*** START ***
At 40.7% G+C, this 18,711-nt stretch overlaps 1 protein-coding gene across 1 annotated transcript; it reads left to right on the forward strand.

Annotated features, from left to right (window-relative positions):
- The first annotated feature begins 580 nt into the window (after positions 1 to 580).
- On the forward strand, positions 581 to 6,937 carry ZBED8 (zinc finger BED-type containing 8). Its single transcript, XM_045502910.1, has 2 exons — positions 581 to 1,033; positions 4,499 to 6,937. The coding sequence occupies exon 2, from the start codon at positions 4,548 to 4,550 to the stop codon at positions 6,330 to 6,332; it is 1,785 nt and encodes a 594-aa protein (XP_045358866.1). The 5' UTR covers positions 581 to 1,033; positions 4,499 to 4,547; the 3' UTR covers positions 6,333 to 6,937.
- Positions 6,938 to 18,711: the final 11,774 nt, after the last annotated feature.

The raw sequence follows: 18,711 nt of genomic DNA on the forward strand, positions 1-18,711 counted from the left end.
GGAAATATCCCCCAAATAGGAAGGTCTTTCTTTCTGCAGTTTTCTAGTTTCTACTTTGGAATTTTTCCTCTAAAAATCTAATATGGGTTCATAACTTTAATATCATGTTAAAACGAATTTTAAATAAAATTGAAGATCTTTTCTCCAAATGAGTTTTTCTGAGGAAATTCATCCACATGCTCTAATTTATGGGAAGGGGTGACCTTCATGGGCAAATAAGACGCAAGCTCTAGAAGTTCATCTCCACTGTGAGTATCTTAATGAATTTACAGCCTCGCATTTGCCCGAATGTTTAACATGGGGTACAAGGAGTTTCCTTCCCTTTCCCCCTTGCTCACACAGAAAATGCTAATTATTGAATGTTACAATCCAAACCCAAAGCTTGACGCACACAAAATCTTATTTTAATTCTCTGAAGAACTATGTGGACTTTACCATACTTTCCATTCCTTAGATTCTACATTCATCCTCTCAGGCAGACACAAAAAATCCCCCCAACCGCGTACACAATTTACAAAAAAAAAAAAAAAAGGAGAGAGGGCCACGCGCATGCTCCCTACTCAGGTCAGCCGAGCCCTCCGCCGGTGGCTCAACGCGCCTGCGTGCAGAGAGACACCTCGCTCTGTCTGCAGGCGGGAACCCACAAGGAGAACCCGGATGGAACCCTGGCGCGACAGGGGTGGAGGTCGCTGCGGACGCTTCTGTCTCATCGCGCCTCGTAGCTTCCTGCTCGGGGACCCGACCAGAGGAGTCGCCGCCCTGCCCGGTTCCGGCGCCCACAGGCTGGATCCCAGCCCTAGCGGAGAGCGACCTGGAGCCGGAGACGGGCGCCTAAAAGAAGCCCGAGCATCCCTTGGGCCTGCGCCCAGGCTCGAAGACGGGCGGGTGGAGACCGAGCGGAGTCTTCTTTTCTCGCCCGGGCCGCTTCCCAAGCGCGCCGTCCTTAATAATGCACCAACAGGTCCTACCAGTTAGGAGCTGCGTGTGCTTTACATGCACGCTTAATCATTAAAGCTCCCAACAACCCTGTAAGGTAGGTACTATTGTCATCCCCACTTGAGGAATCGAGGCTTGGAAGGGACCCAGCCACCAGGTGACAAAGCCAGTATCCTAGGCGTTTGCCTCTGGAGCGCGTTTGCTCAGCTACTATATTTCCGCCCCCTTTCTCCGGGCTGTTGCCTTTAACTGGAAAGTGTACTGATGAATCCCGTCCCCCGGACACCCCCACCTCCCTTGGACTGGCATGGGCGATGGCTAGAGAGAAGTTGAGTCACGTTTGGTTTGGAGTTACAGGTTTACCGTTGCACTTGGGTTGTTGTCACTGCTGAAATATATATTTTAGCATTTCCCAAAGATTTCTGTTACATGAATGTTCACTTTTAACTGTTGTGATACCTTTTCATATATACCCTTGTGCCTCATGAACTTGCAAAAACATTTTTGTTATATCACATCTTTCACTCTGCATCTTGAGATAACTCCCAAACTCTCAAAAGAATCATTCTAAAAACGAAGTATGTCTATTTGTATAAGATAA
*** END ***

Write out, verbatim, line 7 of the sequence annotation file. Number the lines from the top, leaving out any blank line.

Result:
GGAAATATCCCCCAAATAGGAAGGTCTTTCTTTCTGCAGTTTTCTAGTTTCTACTTTGGAATTTTTCCTCTAAAAATCTAATATGGGTTCATAACTTTAATATCATGTTAAAACGAATTTTAAATAAAATTGAAGATCTTTTCTCCAAATGAGTTTTTCTGAGGAAATTCATCCACATGCTCTAATTTATGGGAAGGGGTGACCTTCATGGGCAAATAAGACGCAAGCTCTAGAAGTTCATCTCCACTGTGAGTATCTTAATGAATTTACAGCCTCGCATTTGCCCGAATGTTTAACATGGGGTACAAGGAGTTTCCTTCCCTTTCCCCCTTGCTCACACAGAAAATGCTAATTATTGAATGTTACAATCCAAACCCAAAGCTTGACGCACACAAAATCTTATTTTAATTCTCTGAAGAACTATGTGGACTTTACCATACTTTCCATTCCTTAGATTCTACATTCATCCTCTCAGGCAGACACAAAAAATCCCCCCAACCGCGTACACAATTTACAAAAAAAAAAAAAAAAGGAGAGAGGGCCACGCGCATGCTCCCTACTCAGGTCAGCCGAGCCCTCCGCCGGTGGCTCAACGCGCCTGCGTGCAGAGAGACACCTCGCTCTGTCTGCAGGCGGGAACCCACAAGGAGAACCCGGATGGAACCCTGGCGCGACAGGGGTGGAGGTCGCTGCGGACGCTTCTGTCTCATCGCGCCTCGTAGCTTCCTGCTCGGGGACCCGACCAGAGGAGTCGCCGCCCTGCCCGGTTCCGGCGCCCACAGGCTGGATCCCAGCCCTAGCGGAGAGCGACCTGGAGCCGGAGACGGGCGCCTAAAAGAAGCCCGAGCATCCCTTGGGCCTGCGCCCAGGCTCGAAGACGGGCGGGTGGAGACCGAGCGGAGTCTTCTTTTCTCGCCCGGGCCGCTTCCCAAGCGCGCCGTCCTTAATAATGCACCAACAGGTCCTACCAGTTAGGAGCTGCGTGTGCTTTACATGCACGCTTAATCATTAAAGCTCCCAACAACCCTGTAAGGTAGGTACTATTGTCATCCCCACTTGAGGAATCGAGGCTTGGAAGGGACCCAGCCACCAGGTGACAAAGCCAGTATCCTAGGCGTTTGCCTCTGGAGCGCGTTTGCTCAGCTACTATATTTCCGCCCCCTTTCTCCGGGCTGTTGCCTTTAACTGGAAAGTGTACTGATGAATCCCGTCCCCCGGACACCCCCACCTCCCTTGGACTGGCATGGGCGATGGCTAGAGAGAAGTTGAGTCACGTTTGGTTTGGAGTTACAGGTTTACCGTTGCACTTGGGTTGTTGTCACTGCTGAAATATATATTTTAGCATTTCCCAAAGATTTCTGTTACATGAATGTTCACTTTTAACTGTTGTGATACCTTTTCATATATACCCTTGTGCCTCATGAACTTGCAAAAACATTTTTGTTATATCACATCTTTCACTCTGCATCTTGAGATAACTCCCAAACTCTCAAAAGAATCATTCTAAAAACGAAGTATGTCTATTTGTATAAGATAA